The steam powered pipe organ started in on camp town races for at least the dozenth time since I had taken a seat and ordered a bottle of mezcal. It was the only song the machine seemed to know. The organ’s attendant was a young man. Probably white from the way he spoke, but it was hard to say with all the coal dust on his face and hands. As he stoked the fires of the mechanical musician he insisted to all who would listen that the Maestro was a genius.
FitzClarence, alias Hobbes, was not supposed to leave me alone. But after I had led him here to the seedier side of town and introduced him at a ballroom court where New World courtesans sought his favour… well, let’s just say he was distracted.
I had spent the past few weeks measuring the mans character and stamina. So when he escorted two young ladies, one brown and the other black, upstairs I knew that I had less than an hour to make contact.
I drained the last bit of mezcal from my glass. Then I excused myself from the small group of young men and women who were vying for my favour; leaving what was left of the bottle for them to share or argue over. I made my way to the rear of the establishment where the stables were. Not because I needed my horse, but because stable hands were known to take coins and answer questions.
Living in the shadows and the alleys, but serving the gentry gave stablehands a foot in two worlds. More often than not, they were a first point of contact or a go-between for those two worlds. A young man, large and fit enough to dissuade a thief, met me in the stable yard- barring my way to the doors.
“¿Bueños tardes, que necesitas?” I pretended not to understand him. It was clear from his dialect and usage that Spanish wasn’t his native tongue anyway.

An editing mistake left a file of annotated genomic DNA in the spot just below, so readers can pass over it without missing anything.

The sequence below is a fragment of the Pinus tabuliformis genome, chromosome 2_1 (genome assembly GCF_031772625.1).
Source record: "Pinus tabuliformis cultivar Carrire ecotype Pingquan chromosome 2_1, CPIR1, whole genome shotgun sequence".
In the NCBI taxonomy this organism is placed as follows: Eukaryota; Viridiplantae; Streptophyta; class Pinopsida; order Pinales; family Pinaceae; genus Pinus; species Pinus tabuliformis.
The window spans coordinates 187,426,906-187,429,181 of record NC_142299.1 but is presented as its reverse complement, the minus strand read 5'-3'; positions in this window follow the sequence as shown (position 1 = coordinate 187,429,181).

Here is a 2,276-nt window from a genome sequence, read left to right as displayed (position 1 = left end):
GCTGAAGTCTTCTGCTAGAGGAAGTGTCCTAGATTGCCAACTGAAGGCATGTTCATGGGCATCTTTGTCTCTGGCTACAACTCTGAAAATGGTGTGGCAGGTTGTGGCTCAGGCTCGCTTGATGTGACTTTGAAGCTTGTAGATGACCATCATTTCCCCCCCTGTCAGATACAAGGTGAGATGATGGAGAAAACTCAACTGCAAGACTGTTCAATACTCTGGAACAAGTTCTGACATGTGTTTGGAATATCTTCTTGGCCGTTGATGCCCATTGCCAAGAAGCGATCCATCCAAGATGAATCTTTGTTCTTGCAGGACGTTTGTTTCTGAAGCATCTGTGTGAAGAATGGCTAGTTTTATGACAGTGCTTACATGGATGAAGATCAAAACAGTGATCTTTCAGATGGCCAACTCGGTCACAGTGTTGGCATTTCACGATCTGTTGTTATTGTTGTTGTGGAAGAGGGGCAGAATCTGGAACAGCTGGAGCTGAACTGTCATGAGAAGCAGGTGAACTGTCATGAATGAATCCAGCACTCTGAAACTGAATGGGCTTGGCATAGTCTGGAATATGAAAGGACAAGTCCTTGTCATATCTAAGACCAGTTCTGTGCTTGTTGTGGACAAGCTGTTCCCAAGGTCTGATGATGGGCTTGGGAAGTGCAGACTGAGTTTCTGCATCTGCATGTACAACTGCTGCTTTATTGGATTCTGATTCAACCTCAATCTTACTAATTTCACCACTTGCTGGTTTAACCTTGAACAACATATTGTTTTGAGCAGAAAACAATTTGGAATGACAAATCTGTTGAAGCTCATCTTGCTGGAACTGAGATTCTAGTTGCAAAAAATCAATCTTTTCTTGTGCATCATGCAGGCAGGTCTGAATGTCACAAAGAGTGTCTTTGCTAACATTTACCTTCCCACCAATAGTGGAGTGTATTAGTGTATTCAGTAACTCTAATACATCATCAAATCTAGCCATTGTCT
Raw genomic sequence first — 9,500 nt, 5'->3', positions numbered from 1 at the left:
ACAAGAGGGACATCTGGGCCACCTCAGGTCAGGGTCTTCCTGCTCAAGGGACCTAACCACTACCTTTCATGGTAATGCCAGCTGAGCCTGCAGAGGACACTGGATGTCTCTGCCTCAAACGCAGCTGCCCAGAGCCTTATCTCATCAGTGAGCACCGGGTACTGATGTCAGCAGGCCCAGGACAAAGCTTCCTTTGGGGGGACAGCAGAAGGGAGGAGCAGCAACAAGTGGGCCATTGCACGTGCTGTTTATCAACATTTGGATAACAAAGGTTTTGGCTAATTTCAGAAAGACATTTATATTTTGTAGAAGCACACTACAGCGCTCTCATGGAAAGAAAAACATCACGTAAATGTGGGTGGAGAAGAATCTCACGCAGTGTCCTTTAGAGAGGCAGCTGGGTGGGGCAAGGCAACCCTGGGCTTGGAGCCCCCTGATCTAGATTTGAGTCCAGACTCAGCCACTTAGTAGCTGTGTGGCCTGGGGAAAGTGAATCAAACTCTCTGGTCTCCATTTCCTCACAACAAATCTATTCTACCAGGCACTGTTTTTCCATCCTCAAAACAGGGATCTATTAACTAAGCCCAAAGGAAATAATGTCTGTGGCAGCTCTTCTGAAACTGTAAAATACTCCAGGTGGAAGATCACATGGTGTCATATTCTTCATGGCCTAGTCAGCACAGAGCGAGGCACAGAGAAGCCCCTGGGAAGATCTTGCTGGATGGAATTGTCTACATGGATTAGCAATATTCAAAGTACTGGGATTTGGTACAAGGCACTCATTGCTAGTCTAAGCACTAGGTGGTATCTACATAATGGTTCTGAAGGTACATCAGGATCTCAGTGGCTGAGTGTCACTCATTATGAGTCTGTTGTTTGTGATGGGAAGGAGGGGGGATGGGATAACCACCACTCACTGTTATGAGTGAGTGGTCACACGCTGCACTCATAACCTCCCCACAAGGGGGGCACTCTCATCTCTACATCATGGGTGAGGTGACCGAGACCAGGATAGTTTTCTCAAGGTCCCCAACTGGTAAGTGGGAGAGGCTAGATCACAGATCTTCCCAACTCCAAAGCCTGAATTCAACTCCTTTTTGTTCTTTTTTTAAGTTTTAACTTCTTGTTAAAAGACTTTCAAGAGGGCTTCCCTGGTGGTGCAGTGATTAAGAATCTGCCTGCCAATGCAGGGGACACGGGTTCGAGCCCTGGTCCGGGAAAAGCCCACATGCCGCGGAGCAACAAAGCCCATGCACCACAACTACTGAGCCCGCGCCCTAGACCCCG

“Inglés.” I said with a smile as I held up a quarter of a silver round.
The young man smiled without thought of hiding his greed. “Yesir, I’se know English,” he said reaching for the silver. It wasn’t the vernacular of a schooled gentlemen, but it would suffice.
I pulled the silver away, “I’m looking for a man.”
“I’se don’t do that to men, plenty of them type inside.” He said, clearly offended and clearly missing the point. “Not that I blame you, who’d wanna’ little sissy boy when they could’ve a strong man. But I ain’ts no sodomite. Not even for coin.” He seemed to be trying to convince himself as much as he was me. But likely this was his con. People don’t survive out here without a side hustle.
“I’m not looking for a man for that.” I stopped, letting the words settle between us. “The silver is for information.”
“Do you know the muffin man?” I asked.
“Is that a joke?”
“Look, ya fuckin’ nutter- I ain’t got time to play games. Go back inside if you wanna play games.” He said turning away from me and went back into the stables.
Well, that was a bust– I thought as I looked around me. In front of me was a locked stable with an unamused attendant. To my left, a dark alley no doubt full of cut throats. To my right, a place where a man could find cunny and chlamydia sold together- the establishment made no pretense at being a clean, reputable business. And behind me was the ballroom where FitzClarence could just as easily be, or not be, finished with his rogering and looking for me. With a sigh, I turned to return to the ballroom.
Behind me I heard the distinct click of Augustus Colt’s patent being prepared for use.
“He lives on Drury Lane.”